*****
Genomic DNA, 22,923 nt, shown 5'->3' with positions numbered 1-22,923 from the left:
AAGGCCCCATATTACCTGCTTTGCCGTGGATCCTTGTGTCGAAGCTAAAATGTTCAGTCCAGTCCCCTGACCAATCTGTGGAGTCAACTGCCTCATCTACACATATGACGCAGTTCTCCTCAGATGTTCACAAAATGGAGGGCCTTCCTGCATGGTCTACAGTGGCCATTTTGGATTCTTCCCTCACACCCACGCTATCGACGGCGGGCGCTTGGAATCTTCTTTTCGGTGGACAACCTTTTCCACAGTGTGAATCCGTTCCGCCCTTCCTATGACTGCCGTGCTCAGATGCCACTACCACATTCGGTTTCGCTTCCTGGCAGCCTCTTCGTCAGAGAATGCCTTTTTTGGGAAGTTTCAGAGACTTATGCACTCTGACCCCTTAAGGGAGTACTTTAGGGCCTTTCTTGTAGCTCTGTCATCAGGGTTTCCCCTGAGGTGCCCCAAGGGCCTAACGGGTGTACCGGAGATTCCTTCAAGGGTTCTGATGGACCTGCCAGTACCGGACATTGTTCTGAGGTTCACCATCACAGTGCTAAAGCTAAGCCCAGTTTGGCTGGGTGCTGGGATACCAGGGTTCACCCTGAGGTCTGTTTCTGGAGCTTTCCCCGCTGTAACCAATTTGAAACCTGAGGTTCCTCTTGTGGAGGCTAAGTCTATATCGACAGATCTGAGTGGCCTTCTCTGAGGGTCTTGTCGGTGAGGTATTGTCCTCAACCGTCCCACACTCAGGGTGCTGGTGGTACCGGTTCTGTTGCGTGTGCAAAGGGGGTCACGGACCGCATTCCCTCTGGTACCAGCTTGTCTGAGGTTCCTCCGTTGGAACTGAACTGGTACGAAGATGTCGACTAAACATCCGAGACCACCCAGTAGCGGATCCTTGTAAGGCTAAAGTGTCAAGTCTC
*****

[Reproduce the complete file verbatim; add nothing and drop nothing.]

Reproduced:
Genomic DNA, 22,923 nt, shown 5'->3' with positions numbered 1-22,923 from the left:
AAGGCCCCATATTACCTGCTTTGCCGTGGATCCTTGTGTCGAAGCTAAAATGTTCAGTCCAGTCCCCTGACCAATCTGTGGAGTCAACTGCCTCATCTACACATATGACGCAGTTCTCCTCAGATGTTCACAAAATGGAGGGCCTTCCTGCATGGTCTACAGTGGCCATTTTGGATTCTTCCCTCACACCCACGCTATCGACGGCGGGCGCTTGGAATCTTCTTTTCGGTGGACAACCTTTTCCACAGTGTGAATCCGTTCCGCCCTTCCTATGACTGCCGTGCTCAGATGCCACTACCACATTCGGTTTCGCTTCCTGGCAGCCTCTTCGTCAGAGAATGCCTTTTTTGGGAAGTTTCAGAGACTTATGCACTCTGACCCCTTAAGGGAGTACTTTAGGGCCTTTCTTGTAGCTCTGTCATCAGGGTTTCCCCTGAGGTGCCCCAAGGGCCTAACGGGTGTACCGGAGATTCCTTCAAGGGTTCTGATGGACCTGCCAGTACCGGACATTGTTCTGAGGTTCACCATCACAGTGCTAAAGCTAAGCCCAGTTTGGCTGGGTGCTGGGATACCAGGGTTCACCCTGAGGTCTGTTTCTGGAGCTTTCCCCGCTGTAACCAATTTGAAACCTGAGGTTCCTCTTGTGGAGGCTAAGTCTATATCGACAGATCTGAGTGGCCTTCTCTGAGGGTCTTGTCGGTGAGGTATTGTCCTCAACCGTCCCACACTCAGGGTGCTGGTGGTACCGGTTCTGTTGCGTGTGCAAAGGGGGTCACGGACCGCATTCCCTCTGGTACCAGCTTGTCTGAGGTTCCTCCGTTGGAACTGAACTGGTACGAAGATGTCGACTAAACATCCGAGACCACCCAGTAGCGGATCCTTGTAAGGCTAAAGTGTCAAGTCTC